Private Equity

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DEFINITION of 'Private Equity'

Equity capital that is not quoted on a public exchange. Private equity consists of investors and funds that make investments directly into private companies or conduct buyouts of public companies that result in a delisting of public equity. Capital for private equity is raised from retail and institutional investors, and can be used to fund new technologies, expand working capital within an owned company, make acquisitions, or to strengthen a balance sheet.

The majority of private equity consists of institutional investors and accredited investors who can commit large sums of money for long periods of time. Private equity investments often demand long holding periods to allow for a turnaround of a distressed company or a liquidity event such as an IPO or sale to a public company.

INVESTOPEDIA EXPLAINS 'Private Equity'

The size of the private equity market has grown steadily since the 1970s. Private equity firms will sometimes pool funds together to take very large public companies private. Many private equity firms conduct what are known as leveraged buyouts (LBOs), where large amounts of debt are issued to fund a large purchase. Private equity firms will then try to improve the financial results and prospects of the company in the hope of reselling the company to another firm or cashing out via an IPO.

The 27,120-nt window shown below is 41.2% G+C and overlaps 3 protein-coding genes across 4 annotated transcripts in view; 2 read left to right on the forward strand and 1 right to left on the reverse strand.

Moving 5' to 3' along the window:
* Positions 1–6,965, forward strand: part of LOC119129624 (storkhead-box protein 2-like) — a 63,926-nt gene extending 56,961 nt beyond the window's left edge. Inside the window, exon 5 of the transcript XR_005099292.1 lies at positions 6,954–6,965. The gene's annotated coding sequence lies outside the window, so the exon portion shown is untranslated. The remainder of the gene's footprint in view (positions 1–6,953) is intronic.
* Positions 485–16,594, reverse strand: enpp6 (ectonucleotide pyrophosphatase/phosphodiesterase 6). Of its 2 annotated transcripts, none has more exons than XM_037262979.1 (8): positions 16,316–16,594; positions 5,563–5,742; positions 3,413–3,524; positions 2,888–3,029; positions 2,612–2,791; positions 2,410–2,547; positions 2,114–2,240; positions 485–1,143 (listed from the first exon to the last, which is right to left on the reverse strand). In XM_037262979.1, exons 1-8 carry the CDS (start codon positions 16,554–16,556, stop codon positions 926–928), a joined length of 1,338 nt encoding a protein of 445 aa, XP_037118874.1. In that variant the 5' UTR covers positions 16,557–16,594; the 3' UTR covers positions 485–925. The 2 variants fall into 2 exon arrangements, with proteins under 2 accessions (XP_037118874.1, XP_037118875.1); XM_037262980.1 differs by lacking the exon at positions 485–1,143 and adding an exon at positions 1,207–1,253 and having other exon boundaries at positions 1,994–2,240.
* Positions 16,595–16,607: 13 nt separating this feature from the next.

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  4. I want a career in private equity. How can I get started?

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  5. How does the risk profile of private equity investments compare to those of other ...

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  6. What are some of the more reputable private equity firms?

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  7. Why are private equity investments usually reserved for rich people?

    Private equity is an attractive investment option for high-net-worth individuals and institutional investors because of its ... Read Full Answer >>
  8. What is a debt/equity swap?

    Occasionally, a company will need to undergo some financial restructuring to better position itself for long term success. ... Read Full Answer >>
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